Extend Twilio Autopilot by Adding FAQ Functionality

When working with Twilio Autopilot, dealing with FAQs is not as straightforward as with typical user Intents and Tasks.

In this turorial, I'll show you how to add FAQ functionality to a Twilio Autopilot powered bot using Twilio Functions and Elasticsearch, then show you a working result running in WhatsApp.

Let's get started.

Components and architecture of our FAQ integration

In our case, we use the following components to build an FAQ integration:

  • Autopilot Tasks – to direct to the FAQ module. For example, we can make an “unresolved” case, which means Autopilot could not match an existing Intent to the user input (and we then try to see if the query corresponds to something in the FAQ)
  • Twilio Function – to take the specific user input that was not matched to an intent and send it to the backend for analysis.
  • Elasticsearch – to link the backend of the previous step to our knowledge. Here we create the relevant shards that hold the FAQ base. 

Based on the above, the process will proceed as follows:

Autopilot FAQ process

Below you can find information on how to set up all the components.

Set up the Autopilot task

As mentioned above, in this example we direct to the FAQ when Autopilot can't match the user query to an existing Task.

If we don't find a match, we do the following:

  • Create a new task named unresolved
  • Set the new task as "Fallback" and save it
  • Program the new task

All you need in this case is to direct to the /faq function (shown below). You do not need to provide any training phrases for this task as all it does is route to the function that implements the FAQ search functionality.

Task for FAQ integration in a function

And here's how the redirection works:

Task to redirect to the FAQ route

Set up the Twilio Function

For these unresolved routes, we need something to field our requests. That's where Twilio Functions comes into play.

The main steps of our function are:

  • Get user input from the previous step
  • Prepare the payload including the user input. (In this example we use the "More Like This" query. You can find more info here)
  • Send the request to the Elastic shards 
  • Receive the result and show it or say it to the user. (In this example we take only the highest match result. We could easily retrieve more results depending on your use case.)
exports.handler = function(context, event, callback) {

    console.log("Current Input: " + event.CurrentInput);

    let userInput = event.CurrentInput;

    /*content, category as the field names that we used for this example*/
    let properties = {
        query: {
            more_like_this: {
                fields: [
                like: userInput,
                min_term_freq: 1,
                min_doc_freq: 1,
                max_query_terms: 20

    const request = require('request');
        url: '<FAQ_BASE_URL>/sample/document/_search',
        method: "GET",
        json: properties
    }, function(error, response, body) {


        let data = body;
        let answer;

        //We use only the top match
        answer = data.hits.hits[0]._source.content;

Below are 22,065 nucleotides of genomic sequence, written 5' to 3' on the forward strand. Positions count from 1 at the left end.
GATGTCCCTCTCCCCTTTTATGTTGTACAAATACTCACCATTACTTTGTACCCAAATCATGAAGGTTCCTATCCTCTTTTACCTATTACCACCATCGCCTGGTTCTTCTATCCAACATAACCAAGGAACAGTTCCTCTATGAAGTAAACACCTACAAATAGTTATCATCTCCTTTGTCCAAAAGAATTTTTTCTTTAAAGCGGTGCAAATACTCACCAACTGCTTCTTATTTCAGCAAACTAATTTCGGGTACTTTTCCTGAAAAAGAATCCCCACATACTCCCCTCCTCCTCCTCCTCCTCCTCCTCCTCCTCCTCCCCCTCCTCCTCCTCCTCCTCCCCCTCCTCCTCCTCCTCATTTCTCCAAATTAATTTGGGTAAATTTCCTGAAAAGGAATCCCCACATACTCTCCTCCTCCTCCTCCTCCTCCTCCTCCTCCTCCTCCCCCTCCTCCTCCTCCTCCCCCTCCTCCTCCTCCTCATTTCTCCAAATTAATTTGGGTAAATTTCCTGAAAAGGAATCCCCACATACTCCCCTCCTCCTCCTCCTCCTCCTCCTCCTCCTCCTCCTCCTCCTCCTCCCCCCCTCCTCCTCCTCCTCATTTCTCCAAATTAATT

let responseObject = {
            "actions": [{
                "say": {
                    "speech": answer

        callback(null, responseObject);


And that's all you need on the routing side. Next we'll look at setting up the FAQ knowledgebase in elasticsearch.

Create the FAQ documentation

For this step, download elasticsearch from here and follow the guide in order to deploy the instance locally.

Upon deploying, test that everything is working by trying port 9200 on localhost:

FAQ elastic setup

For this test, I added some sample FAQs directly to elasticsearch shards for category and content. Here I used Postman to make direct API calls, using the relevant elasticsearch endpoints. (If you need help, you can find these here.)

Here's how it looks:

FAQ shards

Obviously, this workflow isn't manageable for a huge FAQ. However, it gets you started on an architecture to approach the integration, and shows the calls you'll need to make.

If you are building out a full set of FAQs, here is one approach I'd suggest:

  • Allow a user to upload/edit a CSV with the FAQs in a particular format (or through a simple UI)
  • When the user is satisfied, allow them to submit the document
  • Upon submission, your code would make the relevant API calls to store the documents in the shards

End result: elasticsearch driven FAQ integration in Twilio Autopilot

And how does it look? I'm glad you asked.

Below I've taken a screenshot of the bot flow working in WhatsApp. (You can imagine the bot working in a similar way over Voice, except by reading out the response)

FAQ result

Autopilot integrations your business needs

Your business probably maintains one – or a few – FAQs. In many cases, companies maintain hundreds of questions… attempting to build Tasks out of them is almost impossible and very inefficient.

Unlike straightforward flows, these questions vary significantly. Instead of creating a standalone intent for "Where are you located?", for example, you'd rather provide a direct response instead of following a flow.

Hopefully this integration tutorial helps you as you look for a better path for serving this type of content. I can't wait to see how you use it – and always feel free to reach out to an expert to talk it through.

Evangelos Resvanis is a Solutions Engineer at Twilio. He is currently working on his favorite topics, Autopilot and Twilio Functions, exploring and expanding the possibilities offered by these tools. He can be reached at eresvanis [at] twilio.com and on Twitter at @eresvanis.

Source: Twilio

Leave a Reply

Your email address will not be published.